In dealing with information about individual students, advisors, instructors, and staff should always be aware of the need to protect students' privacy. In 1999, MIT approved a new Student Information Policy that complies with federal and state law, and that explicitly addresses responsibilities for handling student information. The full text of the policy can be found at http://web.mit.edu/policies/sip, and additional information can be gathered from the Academic Guide at http://mit.edu/acadinfo/undergrad/academic-guide/sec1.html#privacy.
Within the Institute, student information (i.e. registration records, grades, etc.) should be made available only to those officials with a legitimate need to know it. With few exceptions, it should NOT be made available to others- including parents and guardians-except with a student's specific, written consent.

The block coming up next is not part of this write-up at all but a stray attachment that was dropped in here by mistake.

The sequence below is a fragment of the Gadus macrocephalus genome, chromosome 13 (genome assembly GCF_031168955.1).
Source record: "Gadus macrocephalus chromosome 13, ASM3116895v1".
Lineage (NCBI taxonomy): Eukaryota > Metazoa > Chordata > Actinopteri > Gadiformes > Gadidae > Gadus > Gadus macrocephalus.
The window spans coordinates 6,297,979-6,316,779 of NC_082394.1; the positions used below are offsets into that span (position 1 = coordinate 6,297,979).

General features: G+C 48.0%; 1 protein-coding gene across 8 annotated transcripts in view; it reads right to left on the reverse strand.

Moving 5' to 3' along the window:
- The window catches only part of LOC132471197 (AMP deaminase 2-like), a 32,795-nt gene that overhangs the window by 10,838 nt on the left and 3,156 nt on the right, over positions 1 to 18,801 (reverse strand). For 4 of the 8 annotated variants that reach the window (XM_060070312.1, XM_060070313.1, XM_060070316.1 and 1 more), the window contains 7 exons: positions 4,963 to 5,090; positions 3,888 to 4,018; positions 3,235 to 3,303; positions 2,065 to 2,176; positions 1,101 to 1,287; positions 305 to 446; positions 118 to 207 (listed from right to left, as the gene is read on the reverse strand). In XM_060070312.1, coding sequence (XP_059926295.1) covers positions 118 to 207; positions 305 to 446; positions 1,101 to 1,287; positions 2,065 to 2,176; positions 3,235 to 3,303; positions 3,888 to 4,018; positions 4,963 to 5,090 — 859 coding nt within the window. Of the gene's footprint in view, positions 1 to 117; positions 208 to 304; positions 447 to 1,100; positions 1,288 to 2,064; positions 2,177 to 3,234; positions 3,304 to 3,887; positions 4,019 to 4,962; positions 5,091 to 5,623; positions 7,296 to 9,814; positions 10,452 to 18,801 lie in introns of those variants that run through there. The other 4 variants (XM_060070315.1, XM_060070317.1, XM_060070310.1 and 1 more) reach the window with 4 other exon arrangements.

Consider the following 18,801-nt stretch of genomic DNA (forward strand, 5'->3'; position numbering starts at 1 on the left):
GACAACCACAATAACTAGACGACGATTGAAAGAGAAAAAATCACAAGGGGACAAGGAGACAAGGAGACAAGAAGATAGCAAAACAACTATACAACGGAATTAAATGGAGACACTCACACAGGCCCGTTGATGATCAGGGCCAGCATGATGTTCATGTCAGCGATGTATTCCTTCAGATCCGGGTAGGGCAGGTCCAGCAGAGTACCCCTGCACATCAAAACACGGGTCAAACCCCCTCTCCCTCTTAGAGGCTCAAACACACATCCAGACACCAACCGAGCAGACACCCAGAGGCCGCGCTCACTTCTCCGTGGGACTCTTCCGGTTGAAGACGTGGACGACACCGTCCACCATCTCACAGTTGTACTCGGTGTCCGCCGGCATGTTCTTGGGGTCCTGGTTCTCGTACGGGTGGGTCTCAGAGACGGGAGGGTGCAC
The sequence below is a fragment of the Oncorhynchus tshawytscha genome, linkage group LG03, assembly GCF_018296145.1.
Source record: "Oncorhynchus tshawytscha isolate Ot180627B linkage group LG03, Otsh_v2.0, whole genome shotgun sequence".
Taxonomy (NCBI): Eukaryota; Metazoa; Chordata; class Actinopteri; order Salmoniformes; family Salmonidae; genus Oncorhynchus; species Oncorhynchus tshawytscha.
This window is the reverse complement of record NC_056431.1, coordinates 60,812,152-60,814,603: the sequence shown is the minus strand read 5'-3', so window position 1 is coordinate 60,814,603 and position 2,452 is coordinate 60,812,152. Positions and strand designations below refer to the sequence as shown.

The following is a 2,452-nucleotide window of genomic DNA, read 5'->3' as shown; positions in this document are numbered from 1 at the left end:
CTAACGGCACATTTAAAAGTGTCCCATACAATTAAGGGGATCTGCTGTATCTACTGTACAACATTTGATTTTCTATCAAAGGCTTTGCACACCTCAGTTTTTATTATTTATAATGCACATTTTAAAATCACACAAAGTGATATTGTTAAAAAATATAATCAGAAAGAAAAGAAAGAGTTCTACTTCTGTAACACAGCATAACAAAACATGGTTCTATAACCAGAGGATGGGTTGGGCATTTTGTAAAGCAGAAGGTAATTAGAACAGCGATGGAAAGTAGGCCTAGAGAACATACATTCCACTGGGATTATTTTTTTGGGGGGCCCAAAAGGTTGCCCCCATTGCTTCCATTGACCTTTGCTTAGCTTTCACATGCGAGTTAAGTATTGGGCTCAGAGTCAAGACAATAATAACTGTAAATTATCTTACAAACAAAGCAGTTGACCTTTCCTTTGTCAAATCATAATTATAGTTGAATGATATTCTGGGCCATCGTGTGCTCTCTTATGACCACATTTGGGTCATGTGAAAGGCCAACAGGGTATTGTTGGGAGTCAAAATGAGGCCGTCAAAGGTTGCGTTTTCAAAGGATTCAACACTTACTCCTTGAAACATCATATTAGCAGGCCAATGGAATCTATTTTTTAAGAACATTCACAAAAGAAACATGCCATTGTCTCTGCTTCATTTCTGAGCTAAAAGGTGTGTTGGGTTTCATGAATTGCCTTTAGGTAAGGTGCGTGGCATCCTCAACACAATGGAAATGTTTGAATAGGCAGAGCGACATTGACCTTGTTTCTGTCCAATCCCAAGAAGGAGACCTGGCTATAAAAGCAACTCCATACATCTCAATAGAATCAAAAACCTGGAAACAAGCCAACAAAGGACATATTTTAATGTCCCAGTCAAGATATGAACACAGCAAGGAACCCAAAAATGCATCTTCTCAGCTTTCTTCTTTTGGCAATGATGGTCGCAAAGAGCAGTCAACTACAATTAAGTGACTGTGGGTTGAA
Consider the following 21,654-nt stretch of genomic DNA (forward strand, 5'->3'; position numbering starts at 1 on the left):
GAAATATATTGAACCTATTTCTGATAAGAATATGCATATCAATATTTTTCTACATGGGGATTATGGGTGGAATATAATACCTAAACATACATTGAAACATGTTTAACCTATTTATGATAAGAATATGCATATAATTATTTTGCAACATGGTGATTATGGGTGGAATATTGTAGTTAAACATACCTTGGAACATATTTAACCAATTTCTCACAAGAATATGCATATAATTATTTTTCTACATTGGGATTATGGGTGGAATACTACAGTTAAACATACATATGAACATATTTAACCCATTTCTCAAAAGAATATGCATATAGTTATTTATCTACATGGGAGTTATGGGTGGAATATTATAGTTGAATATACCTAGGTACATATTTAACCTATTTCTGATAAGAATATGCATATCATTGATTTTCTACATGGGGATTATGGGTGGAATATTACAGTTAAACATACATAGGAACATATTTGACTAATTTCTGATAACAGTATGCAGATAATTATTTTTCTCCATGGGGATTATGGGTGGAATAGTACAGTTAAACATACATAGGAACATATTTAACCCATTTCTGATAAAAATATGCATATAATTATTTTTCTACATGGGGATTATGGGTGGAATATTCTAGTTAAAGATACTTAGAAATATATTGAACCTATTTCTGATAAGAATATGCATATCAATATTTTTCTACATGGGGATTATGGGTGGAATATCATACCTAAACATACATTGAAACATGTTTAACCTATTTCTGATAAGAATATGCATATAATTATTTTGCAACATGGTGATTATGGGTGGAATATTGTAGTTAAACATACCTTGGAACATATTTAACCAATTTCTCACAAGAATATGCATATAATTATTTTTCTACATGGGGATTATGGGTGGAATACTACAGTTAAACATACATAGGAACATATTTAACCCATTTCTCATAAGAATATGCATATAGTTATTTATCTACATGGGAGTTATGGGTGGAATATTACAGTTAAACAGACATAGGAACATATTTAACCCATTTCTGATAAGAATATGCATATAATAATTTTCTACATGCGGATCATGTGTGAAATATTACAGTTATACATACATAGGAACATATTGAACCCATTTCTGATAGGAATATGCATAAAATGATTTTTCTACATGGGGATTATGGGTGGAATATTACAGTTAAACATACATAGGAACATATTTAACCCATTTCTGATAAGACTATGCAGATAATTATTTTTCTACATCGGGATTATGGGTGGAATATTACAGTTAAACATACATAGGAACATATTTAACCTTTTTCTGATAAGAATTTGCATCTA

Guidelines for Associate Advisors
Given the fact that you as an associate advisor are a student yourself, you will not have access to certain aspects of your advisees student information, such as grades, etc. , but this does not mean that you can ignore confidentiality.
Do not share confidential information with friends and other residents. Breaking confidentiality runs a risk of reducing your effectiveness as a role model.
However, you can serve as an early warning signal to advisors, so you must always be alert when it is appropriate to share problem situations and/or seek assistance. When in doubt, consult the advisor, or the UAAP. If you are a RAA, you may also consider consulting the GRT, Housemaster or Housefellow who operate under similar confidentiality guidelines. NEVER attempt a counseling situation on your own.